For a magazine that looks like it shrank in the wash, Minnesota Conservation Volunteer accommodates a surprising number of stories in its pint-size pages. Fitting all those words, though, requires tough decisions. Our writers generally include more than enough material in their first drafts—a nice, if frustrating, problem to have, as we often lose some really good stuff in the editing process. Here are a few such leftovers to remind us that there is always more to the story than what's on the page.

Deputy editor Keith Goetzman wrote the lively profile of adventure cyclist Alexandera Houchin, a quote machine whom we could have written a book about. As Goetzman reports, ultra-distance racers like Houchin often eat fast food and gas station snacks while competing—not because they want to, but because they're the only options. One detail that didn't make the cut is Houchin's candy bar obsession. During epic slogs like the 2,745-mile Tour Divide, she eats a dozen candy bars a day, her favorites being Snickers and Milky Way Midnights. "It's disgusting the amount you'll eat [when racing]," she told Goetzman. "Like, I spent $27 at McDonald's one time and ate everything. And $27 of McDonald's is a lot of food."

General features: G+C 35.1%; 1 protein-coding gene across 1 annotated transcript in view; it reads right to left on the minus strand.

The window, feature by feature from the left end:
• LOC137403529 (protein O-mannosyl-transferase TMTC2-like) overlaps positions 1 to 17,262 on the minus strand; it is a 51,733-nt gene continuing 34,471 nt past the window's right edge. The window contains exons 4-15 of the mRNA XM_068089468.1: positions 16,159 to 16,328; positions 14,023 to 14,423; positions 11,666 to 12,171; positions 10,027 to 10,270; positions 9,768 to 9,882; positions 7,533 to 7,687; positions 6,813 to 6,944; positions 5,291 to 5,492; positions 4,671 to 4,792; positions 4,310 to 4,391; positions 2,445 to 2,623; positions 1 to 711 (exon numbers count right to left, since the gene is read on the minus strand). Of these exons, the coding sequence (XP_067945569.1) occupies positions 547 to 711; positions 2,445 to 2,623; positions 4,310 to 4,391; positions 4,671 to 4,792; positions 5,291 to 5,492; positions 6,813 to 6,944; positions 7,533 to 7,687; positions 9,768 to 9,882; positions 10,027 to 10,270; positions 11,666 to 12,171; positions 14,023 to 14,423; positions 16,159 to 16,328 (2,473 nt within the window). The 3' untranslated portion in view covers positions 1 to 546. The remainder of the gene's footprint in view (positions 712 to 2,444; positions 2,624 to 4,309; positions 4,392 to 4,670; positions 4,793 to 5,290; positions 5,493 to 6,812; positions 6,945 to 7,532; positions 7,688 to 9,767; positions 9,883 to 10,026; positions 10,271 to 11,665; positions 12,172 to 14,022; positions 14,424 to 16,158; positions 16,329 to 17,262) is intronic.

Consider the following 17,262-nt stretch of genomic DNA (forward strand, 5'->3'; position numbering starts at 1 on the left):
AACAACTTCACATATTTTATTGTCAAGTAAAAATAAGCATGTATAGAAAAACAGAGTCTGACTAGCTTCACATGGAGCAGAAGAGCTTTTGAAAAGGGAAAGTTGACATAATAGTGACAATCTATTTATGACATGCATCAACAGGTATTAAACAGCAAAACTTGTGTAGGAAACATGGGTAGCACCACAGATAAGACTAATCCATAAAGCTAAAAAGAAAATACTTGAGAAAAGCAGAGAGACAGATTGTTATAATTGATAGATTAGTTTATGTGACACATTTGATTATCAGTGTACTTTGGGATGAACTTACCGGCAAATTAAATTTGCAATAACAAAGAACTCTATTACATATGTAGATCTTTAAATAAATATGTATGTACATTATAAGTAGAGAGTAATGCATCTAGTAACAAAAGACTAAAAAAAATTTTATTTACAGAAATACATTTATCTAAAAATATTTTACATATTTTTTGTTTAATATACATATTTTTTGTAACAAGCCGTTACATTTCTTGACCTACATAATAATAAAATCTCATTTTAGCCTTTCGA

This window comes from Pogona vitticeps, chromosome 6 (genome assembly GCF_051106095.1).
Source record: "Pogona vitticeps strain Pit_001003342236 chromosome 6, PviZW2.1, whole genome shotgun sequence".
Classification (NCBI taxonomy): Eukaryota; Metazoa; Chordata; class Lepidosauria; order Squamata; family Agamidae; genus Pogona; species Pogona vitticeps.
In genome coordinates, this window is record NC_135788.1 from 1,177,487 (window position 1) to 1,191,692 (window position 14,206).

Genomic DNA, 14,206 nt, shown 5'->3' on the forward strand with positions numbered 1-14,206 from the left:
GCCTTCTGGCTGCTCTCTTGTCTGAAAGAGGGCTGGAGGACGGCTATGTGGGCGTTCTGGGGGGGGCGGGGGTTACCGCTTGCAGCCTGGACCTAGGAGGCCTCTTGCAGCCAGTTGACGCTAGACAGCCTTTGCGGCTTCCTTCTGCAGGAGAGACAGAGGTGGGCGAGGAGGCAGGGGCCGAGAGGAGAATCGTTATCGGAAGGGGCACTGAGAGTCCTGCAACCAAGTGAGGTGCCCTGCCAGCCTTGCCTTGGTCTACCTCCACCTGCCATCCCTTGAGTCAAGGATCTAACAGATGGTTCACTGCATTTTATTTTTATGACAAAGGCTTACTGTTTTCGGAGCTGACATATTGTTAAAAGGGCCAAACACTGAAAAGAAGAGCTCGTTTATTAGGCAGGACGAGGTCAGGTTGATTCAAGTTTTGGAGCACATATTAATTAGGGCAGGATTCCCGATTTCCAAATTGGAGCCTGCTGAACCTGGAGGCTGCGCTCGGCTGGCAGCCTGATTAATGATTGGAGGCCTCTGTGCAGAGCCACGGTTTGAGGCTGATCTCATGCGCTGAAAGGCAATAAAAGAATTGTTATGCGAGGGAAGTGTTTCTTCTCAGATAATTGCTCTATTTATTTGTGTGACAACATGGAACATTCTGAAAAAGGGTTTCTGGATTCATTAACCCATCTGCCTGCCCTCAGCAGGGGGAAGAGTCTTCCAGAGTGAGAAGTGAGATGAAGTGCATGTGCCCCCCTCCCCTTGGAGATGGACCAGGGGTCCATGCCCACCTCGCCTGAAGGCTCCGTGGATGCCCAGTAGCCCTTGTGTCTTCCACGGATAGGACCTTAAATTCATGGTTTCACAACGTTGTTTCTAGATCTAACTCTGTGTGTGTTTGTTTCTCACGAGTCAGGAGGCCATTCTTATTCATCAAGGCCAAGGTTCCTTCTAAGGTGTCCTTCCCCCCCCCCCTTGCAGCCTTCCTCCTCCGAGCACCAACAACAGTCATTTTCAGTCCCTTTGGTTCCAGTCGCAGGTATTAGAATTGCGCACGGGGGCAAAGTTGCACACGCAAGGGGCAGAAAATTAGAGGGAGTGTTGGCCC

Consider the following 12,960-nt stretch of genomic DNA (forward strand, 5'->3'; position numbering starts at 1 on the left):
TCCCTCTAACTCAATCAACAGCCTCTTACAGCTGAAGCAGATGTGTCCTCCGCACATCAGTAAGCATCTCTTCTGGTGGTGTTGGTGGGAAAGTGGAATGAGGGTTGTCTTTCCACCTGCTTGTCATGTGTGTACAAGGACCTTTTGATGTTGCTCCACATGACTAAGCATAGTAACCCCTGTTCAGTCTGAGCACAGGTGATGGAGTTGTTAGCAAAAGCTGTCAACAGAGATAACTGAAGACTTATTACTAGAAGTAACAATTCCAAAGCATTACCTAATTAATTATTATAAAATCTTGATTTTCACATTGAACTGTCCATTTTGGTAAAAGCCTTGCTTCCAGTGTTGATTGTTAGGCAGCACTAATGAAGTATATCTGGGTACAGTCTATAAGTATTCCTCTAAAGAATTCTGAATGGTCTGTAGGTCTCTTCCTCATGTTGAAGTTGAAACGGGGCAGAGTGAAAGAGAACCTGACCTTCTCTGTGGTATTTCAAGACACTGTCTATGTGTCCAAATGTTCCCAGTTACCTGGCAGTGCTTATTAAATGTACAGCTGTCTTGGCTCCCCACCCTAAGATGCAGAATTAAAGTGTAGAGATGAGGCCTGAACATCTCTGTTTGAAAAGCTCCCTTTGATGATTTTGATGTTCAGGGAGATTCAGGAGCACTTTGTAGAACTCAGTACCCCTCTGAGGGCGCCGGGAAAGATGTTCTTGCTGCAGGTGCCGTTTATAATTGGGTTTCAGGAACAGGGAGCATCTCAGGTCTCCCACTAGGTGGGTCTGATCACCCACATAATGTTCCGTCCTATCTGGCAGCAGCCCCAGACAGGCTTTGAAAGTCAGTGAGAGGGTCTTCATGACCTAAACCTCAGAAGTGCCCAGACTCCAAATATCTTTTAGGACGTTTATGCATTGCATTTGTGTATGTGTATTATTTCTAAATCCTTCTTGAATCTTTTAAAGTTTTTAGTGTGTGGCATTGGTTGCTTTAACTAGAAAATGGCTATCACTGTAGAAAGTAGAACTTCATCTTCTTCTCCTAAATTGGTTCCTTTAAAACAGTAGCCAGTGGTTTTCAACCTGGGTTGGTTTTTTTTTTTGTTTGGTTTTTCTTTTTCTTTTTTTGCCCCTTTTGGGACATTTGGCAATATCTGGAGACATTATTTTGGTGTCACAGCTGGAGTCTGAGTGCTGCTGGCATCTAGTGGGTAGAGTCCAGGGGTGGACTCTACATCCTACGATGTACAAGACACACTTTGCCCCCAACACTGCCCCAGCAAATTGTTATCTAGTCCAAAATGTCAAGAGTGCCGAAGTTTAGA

Houchin touched on loftier topics as well, including her Ojibwe identity and her desire to become a dentist in Cloquet, where she lives on the Fond du Lac Reservation. This outtake shows how deeply she thinks about life outside of cycling: "It's really important for me to understand my history. And then also understanding American Indian history—how it relates to the federal government. There's a lot of room under the guise of self-determination for making really big impacts in Indian country with oral hygiene and dental health. . . . The dental health disparities in native populations versus the general public are kind of astronomical."

Nearly every story we assign has a gem or two that's lost along the way. A draft of Hannah Texler's biosurvey feature mentioned her early interest in conservation. We cut the bit for space, but I'm always curious how people arrive at their career, so here's Texler, a DNR plant ecologist, on what inspired her life in science: "This is the kind of job I had been dreaming about and working toward since high school, when I first learned about biodiversity from a chance reading of a Nature Conservancy magazine that my parents had brought home." (She gets bonus points for showing how inspiring nature magazines can be.)

In Dispatch, Ryan Rodgers follows a group of Minneapolis eighth-graders on a winter field trip to Theodore Wirth Regional Park. The students ice fished, snowshoed, and cross-country skied, many for the first time. They came from a variety of backgrounds, with amazing stories that we just couldn't fit on the page—like the kid who told Rodgers he had crossed the U.S.-Mexico border alone and was briefly detained before moving to Minnesota to live with family.

I wish I could highlight other leftovers, but I've run out of space. Please pour one out for the lost heroes of the cutting room floor. Without their sacrifice, we wouldn't have the tight, well-told narratives that are a signature of the Volunteer.

Chris Clayton, editor in chief